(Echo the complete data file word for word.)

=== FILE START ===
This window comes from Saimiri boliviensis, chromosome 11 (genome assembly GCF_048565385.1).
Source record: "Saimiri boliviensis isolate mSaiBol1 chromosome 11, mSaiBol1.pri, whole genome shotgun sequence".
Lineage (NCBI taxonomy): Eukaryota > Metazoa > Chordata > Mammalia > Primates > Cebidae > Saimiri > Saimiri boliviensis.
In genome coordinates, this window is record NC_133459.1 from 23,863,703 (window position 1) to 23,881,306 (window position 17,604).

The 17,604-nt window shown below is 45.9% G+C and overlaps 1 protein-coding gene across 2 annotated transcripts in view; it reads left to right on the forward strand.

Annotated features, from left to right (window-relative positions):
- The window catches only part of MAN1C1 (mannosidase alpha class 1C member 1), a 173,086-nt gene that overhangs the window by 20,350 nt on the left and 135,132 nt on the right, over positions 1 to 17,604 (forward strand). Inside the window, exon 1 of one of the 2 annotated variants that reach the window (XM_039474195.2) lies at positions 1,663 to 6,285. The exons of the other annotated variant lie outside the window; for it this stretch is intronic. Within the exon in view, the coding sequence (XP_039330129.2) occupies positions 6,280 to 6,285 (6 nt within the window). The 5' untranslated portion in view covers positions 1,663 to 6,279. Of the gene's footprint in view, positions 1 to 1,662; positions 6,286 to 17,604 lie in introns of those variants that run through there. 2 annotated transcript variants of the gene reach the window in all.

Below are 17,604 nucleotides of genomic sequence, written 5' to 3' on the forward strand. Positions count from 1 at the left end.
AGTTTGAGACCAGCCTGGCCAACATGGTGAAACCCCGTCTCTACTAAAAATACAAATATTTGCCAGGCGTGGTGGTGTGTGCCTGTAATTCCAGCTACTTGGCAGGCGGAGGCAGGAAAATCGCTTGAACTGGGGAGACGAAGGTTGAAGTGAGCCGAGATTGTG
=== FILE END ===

This window comes from Saimiri boliviensis, chromosome 11 (genome assembly GCF_048565385.1).
Source record: "Saimiri boliviensis isolate mSaiBol1 chromosome 11, mSaiBol1.pri, whole genome shotgun sequence".
Lineage (NCBI taxonomy): Eukaryota > Metazoa > Chordata > Mammalia > Primates > Cebidae > Saimiri > Saimiri boliviensis.
In genome coordinates, this window is record NC_133459.1 from 23,863,703 (window position 1) to 23,881,306 (window position 17,604).

The 17,604-nt window shown below is 45.9% G+C and overlaps 1 protein-coding gene across 2 annotated transcripts in view; it reads left to right on the forward strand.

Annotated features, from left to right (window-relative positions):
- The window catches only part of MAN1C1 (mannosidase alpha class 1C member 1), a 173,086-nt gene that overhangs the window by 20,350 nt on the left and 135,132 nt on the right, over positions 1 to 17,604 (forward strand). Inside the window, exon 1 of one of the 2 annotated variants that reach the window (XM_039474195.2) lies at positions 1,663 to 6,285. The exons of the other annotated variant lie outside the window; for it this stretch is intronic. Within the exon in view, the coding sequence (XP_039330129.2) occupies positions 6,280 to 6,285 (6 nt within the window). The 5' untranslated portion in view covers positions 1,663 to 6,279. Of the gene's footprint in view, positions 1 to 1,662; positions 6,286 to 17,604 lie in introns of those variants that run through there. 2 annotated transcript variants of the gene reach the window in all.

Below are 17,604 nucleotides of genomic sequence, written 5' to 3' on the forward strand. Positions count from 1 at the left end.
AGTTTGAGACCAGCCTGGCCAACATGGTGAAACCCCGTCTCTACTAAAAATACAAATATTTGCCAGGCGTGGTGGTGTGTGCCTGTAATTCCAGCTACTTGGCAGGCGGAGGCAGGAAAATCGCTTGAACTGGGGAGACGAAGGTTGAAGTGAGCCGAGATTGTG